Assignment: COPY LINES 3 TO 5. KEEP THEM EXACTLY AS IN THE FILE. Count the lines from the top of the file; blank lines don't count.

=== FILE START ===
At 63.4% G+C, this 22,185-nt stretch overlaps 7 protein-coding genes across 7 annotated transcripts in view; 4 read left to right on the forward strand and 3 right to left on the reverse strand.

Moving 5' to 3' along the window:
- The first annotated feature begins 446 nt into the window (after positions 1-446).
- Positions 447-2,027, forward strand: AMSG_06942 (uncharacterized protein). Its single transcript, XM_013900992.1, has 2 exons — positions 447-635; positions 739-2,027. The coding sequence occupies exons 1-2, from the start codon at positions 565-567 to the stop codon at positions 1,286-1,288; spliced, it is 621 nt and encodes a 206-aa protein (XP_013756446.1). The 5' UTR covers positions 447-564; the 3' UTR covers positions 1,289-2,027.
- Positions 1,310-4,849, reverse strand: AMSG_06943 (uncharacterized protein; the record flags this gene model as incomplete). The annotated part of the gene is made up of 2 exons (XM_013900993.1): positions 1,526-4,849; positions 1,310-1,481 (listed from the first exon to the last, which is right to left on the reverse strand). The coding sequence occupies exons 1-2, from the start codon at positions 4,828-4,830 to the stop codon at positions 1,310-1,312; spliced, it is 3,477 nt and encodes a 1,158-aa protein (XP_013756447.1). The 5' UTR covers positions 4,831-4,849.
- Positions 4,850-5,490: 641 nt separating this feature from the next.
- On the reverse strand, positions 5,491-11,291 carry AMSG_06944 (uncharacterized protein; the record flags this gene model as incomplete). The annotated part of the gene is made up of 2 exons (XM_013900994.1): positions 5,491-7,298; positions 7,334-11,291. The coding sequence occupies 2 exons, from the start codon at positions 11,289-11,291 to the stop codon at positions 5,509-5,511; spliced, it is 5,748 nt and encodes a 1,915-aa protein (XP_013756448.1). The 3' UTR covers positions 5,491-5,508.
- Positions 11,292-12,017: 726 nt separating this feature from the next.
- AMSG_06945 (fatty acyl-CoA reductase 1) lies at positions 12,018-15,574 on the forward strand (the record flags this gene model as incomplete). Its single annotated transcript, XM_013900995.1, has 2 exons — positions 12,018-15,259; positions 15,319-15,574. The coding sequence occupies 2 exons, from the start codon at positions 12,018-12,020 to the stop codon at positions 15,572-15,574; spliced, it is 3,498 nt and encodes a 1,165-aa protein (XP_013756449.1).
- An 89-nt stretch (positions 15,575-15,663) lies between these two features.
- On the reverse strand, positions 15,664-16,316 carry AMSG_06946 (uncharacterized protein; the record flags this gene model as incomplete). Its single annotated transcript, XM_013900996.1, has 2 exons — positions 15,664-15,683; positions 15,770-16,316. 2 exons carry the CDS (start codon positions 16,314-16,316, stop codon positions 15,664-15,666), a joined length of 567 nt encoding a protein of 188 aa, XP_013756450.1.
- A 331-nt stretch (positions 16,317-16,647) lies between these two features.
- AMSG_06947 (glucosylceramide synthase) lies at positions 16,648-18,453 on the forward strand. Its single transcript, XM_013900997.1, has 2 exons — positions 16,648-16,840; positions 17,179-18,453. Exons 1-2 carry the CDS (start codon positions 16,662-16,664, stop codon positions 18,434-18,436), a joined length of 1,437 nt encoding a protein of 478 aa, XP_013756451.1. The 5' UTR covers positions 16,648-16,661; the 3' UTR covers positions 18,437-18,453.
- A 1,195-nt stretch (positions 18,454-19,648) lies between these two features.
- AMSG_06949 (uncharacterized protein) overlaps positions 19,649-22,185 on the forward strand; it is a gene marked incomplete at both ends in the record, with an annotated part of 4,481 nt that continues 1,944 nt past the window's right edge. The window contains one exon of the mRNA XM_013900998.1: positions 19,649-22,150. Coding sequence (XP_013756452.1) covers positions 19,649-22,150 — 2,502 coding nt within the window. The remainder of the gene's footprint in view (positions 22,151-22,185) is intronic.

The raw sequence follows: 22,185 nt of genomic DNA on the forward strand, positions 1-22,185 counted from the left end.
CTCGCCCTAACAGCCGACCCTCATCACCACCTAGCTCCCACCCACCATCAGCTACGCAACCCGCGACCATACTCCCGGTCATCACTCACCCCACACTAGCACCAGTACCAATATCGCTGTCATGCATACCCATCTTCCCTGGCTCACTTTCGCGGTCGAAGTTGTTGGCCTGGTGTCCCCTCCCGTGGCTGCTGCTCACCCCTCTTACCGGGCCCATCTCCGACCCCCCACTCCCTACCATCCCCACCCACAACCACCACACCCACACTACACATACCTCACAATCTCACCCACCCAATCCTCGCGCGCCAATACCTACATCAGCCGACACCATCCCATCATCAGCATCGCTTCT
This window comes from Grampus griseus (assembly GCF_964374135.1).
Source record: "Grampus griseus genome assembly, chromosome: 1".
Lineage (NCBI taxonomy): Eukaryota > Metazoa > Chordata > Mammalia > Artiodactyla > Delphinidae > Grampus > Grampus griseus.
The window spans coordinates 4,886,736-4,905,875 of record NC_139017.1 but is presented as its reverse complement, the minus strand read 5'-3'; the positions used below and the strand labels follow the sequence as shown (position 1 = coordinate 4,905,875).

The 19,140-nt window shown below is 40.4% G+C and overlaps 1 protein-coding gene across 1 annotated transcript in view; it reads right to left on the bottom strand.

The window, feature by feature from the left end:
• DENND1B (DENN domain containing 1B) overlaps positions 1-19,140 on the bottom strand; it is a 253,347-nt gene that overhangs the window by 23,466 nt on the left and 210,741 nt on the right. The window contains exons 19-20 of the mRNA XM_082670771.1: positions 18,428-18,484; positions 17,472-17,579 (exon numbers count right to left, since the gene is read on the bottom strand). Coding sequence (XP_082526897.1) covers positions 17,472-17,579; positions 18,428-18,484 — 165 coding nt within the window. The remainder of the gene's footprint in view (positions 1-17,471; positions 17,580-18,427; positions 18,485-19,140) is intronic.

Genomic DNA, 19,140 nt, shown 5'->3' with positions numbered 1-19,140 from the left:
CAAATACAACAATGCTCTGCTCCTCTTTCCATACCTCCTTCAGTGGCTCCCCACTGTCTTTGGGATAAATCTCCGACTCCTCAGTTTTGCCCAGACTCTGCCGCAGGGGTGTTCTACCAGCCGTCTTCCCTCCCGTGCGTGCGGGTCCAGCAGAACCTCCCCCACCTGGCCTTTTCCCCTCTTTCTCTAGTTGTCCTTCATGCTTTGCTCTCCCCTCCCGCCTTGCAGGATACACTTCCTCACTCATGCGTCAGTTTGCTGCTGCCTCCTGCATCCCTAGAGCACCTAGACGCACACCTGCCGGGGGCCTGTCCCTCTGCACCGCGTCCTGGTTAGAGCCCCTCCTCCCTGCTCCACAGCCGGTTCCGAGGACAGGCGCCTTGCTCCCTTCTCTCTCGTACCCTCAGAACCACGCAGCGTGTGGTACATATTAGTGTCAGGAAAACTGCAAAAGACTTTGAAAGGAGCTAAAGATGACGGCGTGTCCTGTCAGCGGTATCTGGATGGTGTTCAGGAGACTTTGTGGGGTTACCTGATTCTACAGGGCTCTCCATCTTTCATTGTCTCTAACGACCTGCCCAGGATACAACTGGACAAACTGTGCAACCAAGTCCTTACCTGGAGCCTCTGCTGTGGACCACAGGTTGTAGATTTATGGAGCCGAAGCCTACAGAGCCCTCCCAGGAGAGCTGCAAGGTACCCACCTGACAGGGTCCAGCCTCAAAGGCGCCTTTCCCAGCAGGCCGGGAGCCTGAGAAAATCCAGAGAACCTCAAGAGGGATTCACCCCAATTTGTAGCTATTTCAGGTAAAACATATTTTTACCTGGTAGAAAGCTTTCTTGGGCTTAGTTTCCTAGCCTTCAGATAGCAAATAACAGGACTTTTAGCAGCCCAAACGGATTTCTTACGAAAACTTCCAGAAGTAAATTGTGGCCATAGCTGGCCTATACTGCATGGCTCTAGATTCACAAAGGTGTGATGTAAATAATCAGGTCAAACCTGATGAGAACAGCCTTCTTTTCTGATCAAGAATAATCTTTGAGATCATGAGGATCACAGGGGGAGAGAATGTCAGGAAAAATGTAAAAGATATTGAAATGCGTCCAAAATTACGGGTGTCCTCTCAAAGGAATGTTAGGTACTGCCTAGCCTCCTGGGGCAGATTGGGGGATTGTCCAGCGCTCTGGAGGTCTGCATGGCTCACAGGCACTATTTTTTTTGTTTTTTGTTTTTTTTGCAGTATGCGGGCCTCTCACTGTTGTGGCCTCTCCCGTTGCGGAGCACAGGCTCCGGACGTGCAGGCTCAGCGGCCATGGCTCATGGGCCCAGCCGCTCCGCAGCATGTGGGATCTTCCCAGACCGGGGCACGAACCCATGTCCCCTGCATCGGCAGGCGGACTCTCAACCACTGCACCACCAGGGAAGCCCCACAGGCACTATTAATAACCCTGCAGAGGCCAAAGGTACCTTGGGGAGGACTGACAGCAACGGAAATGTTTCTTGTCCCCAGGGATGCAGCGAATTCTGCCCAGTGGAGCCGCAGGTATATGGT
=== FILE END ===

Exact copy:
- The first annotated feature begins 446 nt into the window (after positions 1-446).
- Positions 447-2,027, forward strand: AMSG_06942 (uncharacterized protein). Its single transcript, XM_013900992.1, has 2 exons — positions 447-635; positions 739-2,027. The coding sequence occupies exons 1-2, from the start codon at positions 565-567 to the stop codon at positions 1,286-1,288; spliced, it is 621 nt and encodes a 206-aa protein (XP_013756446.1). The 5' UTR covers positions 447-564; the 3' UTR covers positions 1,289-2,027.
- Positions 1,310-4,849, reverse strand: AMSG_06943 (uncharacterized protein; the record flags this gene model as incomplete). The annotated part of the gene is made up of 2 exons (XM_013900993.1): positions 1,526-4,849; positions 1,310-1,481 (listed from the first exon to the last, which is right to left on the reverse strand). The coding sequence occupies exons 1-2, from the start codon at positions 4,828-4,830 to the stop codon at positions 1,310-1,312; spliced, it is 3,477 nt and encodes a 1,158-aa protein (XP_013756447.1). The 5' UTR covers positions 4,831-4,849.